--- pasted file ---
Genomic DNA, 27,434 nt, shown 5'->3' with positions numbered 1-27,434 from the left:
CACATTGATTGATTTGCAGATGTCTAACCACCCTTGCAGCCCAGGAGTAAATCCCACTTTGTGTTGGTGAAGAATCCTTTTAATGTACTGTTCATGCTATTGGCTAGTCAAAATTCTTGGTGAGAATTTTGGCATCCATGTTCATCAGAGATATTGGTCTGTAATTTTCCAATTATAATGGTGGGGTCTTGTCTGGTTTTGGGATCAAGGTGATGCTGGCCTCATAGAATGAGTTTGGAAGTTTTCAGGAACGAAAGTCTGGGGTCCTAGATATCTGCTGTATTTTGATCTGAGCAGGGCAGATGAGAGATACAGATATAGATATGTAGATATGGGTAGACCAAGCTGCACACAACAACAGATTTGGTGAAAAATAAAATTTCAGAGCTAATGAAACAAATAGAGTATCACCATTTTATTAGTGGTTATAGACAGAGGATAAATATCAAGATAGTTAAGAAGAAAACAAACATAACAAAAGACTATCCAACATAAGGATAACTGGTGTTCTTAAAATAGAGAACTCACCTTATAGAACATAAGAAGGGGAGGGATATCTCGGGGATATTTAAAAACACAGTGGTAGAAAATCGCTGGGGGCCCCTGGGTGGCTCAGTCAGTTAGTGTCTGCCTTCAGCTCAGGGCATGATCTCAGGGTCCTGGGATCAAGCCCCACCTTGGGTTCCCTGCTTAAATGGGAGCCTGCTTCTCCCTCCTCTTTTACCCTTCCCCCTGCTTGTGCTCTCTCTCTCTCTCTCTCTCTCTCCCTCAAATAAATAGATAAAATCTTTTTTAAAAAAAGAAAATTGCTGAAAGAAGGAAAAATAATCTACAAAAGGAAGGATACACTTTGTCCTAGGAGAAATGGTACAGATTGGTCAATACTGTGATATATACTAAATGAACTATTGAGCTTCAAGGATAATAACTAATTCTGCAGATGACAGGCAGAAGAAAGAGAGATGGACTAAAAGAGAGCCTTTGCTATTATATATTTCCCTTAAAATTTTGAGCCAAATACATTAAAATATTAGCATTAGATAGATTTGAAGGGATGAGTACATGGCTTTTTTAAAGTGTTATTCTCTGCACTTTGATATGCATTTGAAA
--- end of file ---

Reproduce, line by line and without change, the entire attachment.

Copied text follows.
Genomic DNA, 27,434 nt, shown 5'->3' with positions numbered 1-27,434 from the left:
CACATTGATTGATTTGCAGATGTCTAACCACCCTTGCAGCCCAGGAGTAAATCCCACTTTGTGTTGGTGAAGAATCCTTTTAATGTACTGTTCATGCTATTGGCTAGTCAAAATTCTTGGTGAGAATTTTGGCATCCATGTTCATCAGAGATATTGGTCTGTAATTTTCCAATTATAATGGTGGGGTCTTGTCTGGTTTTGGGATCAAGGTGATGCTGGCCTCATAGAATGAGTTTGGAAGTTTTCAGGAACGAAAGTCTGGGGTCCTAGATATCTGCTGTATTTTGATCTGAGCAGGGCAGATGAGAGATACAGATATAGATATGTAGATATGGGTAGACCAAGCTGCACACAACAACAGATTTGGTGAAAAATAAAATTTCAGAGCTAATGAAACAAATAGAGTATCACCATTTTATTAGTGGTTATAGACAGAGGATAAATATCAAGATAGTTAAGAAGAAAACAAACATAACAAAAGACTATCCAACATAAGGATAACTGGTGTTCTTAAAATAGAGAACTCACCTTATAGAACATAAGAAGGGGAGGGATATCTCGGGGATATTTAAAAACACAGTGGTAGAAAATCGCTGGGGGCCCCTGGGTGGCTCAGTCAGTTAGTGTCTGCCTTCAGCTCAGGGCATGATCTCAGGGTCCTGGGATCAAGCCCCACCTTGGGTTCCCTGCTTAAATGGGAGCCTGCTTCTCCCTCCTCTTTTACCCTTCCCCCTGCTTGTGCTCTCTCTCTCTCTCTCTCTCTCTCCCTCAAATAAATAGATAAAATCTTTTTTAAAAAAAGAAAATTGCTGAAAGAAGGAAAAATAATCTACAAAAGGAAGGATACACTTTGTCCTAGGAGAAATGGTACAGATTGGTCAATACTGTGATATATACTAAATGAACTATTGAGCTTCAAGGATAATAACTAATTCTGCAGATGACAGGCAGAAGAAAGAGAGATGGACTAAAAGAGAGCCTTTGCTATTATATATTTCCCTTAAAATTTTGAGCCAAATACATTAAAATATTAGCATTAGATAGATTTGAAGGGATGAGTACATGGCTTTTTTAAAGTGTTATTCTCTGCACTTTGATATGCATTTGAAA